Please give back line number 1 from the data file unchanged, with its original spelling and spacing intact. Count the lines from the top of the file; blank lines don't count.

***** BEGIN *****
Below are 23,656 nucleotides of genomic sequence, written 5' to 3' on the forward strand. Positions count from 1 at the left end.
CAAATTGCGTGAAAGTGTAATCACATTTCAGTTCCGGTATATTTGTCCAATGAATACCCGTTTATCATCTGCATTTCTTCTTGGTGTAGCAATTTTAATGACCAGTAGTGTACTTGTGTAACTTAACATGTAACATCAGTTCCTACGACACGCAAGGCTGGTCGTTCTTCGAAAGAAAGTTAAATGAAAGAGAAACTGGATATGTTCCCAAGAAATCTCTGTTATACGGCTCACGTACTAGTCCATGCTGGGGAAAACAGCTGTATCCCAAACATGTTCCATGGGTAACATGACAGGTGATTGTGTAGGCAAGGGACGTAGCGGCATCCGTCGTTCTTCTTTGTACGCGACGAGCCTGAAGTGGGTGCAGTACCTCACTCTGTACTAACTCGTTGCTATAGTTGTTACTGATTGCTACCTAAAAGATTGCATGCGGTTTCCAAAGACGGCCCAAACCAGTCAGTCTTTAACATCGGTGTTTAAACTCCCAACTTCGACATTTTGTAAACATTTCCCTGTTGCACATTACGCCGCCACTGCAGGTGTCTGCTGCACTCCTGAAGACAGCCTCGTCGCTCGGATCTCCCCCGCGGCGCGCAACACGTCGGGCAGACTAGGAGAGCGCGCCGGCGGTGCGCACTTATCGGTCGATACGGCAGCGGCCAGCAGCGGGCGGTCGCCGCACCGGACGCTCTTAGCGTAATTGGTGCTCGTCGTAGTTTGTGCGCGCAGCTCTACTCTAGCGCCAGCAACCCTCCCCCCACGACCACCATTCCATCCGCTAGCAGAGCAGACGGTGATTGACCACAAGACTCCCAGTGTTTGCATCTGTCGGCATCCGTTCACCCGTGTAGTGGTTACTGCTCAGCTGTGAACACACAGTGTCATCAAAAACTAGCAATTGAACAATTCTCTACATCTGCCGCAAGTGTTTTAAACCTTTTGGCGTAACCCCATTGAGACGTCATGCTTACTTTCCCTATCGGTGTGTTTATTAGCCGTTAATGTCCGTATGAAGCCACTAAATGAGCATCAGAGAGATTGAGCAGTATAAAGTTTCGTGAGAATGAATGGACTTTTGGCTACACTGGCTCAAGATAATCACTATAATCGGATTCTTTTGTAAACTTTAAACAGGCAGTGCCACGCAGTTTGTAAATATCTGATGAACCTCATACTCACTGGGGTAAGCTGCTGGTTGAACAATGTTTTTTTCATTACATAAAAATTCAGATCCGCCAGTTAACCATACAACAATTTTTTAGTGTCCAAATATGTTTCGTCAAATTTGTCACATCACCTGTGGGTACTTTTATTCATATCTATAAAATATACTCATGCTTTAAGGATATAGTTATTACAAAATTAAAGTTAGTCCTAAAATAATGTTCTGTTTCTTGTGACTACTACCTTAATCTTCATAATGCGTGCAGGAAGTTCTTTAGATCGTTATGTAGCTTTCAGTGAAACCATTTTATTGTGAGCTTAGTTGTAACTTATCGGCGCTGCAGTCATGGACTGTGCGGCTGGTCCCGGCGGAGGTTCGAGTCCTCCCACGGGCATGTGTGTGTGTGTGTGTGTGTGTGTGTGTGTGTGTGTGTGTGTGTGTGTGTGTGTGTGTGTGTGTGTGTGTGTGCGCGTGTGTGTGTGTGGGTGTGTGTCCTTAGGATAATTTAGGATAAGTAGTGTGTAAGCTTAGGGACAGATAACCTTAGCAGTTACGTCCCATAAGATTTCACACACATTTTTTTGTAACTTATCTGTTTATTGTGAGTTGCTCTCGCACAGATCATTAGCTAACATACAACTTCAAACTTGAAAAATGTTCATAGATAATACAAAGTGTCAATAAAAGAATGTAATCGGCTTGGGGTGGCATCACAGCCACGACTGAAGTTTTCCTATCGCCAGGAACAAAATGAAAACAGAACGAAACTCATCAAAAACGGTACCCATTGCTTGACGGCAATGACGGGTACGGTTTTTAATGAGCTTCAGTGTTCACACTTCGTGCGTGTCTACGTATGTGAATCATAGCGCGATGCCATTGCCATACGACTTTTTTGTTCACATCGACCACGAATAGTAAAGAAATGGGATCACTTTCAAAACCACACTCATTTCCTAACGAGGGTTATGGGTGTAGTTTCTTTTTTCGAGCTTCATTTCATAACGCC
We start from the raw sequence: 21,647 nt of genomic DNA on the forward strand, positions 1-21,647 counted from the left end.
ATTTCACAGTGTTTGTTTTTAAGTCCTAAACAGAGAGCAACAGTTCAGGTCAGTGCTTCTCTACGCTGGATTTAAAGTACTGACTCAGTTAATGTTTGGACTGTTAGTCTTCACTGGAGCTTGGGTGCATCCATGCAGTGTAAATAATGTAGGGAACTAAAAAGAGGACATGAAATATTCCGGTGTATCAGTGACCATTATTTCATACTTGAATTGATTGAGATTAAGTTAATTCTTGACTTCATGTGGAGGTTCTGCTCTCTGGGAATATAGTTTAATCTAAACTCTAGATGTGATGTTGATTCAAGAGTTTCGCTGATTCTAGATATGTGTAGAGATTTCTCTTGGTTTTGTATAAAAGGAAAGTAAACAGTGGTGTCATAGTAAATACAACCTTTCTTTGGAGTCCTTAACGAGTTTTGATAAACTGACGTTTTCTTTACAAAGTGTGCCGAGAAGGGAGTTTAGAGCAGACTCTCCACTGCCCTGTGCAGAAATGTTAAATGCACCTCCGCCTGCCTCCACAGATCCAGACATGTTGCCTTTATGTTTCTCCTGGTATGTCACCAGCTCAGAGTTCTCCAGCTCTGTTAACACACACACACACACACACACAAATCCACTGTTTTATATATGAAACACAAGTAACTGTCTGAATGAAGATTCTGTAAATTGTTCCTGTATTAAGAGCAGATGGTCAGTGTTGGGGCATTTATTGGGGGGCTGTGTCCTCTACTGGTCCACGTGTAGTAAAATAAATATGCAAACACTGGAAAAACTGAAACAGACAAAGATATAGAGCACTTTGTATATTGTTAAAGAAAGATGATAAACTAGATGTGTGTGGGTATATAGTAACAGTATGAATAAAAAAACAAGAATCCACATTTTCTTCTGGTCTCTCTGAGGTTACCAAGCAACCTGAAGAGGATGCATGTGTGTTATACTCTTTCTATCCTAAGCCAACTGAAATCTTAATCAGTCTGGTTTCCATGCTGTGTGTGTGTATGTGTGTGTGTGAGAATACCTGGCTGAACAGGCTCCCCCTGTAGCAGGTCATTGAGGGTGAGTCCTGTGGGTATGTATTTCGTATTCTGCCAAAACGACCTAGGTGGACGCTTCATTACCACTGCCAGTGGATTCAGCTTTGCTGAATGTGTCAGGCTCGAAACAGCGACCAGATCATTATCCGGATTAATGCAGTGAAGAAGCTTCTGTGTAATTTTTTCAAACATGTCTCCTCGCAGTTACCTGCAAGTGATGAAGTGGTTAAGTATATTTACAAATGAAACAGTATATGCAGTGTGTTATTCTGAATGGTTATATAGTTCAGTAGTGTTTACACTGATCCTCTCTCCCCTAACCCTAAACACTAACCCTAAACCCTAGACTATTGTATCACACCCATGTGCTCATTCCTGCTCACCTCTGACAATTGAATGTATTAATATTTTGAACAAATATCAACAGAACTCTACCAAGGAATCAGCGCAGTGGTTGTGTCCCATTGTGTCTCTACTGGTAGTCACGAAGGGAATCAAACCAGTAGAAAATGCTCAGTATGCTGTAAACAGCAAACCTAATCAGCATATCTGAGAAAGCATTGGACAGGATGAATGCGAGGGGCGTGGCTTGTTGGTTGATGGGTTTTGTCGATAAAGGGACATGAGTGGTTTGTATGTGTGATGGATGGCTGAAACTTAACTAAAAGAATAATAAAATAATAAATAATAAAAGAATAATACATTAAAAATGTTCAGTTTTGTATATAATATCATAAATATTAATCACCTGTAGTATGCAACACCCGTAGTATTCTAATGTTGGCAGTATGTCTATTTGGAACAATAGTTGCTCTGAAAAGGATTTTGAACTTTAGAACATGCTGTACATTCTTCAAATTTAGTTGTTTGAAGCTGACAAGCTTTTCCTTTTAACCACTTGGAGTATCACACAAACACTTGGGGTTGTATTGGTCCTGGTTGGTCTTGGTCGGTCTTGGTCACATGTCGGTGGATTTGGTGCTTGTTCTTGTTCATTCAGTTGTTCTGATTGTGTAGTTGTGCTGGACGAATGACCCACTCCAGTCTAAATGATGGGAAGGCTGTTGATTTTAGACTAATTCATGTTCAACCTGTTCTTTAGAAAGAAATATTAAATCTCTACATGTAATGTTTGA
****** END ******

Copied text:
Below are 23,656 nucleotides of genomic sequence, written 5' to 3' on the forward strand. Positions count from 1 at the left end.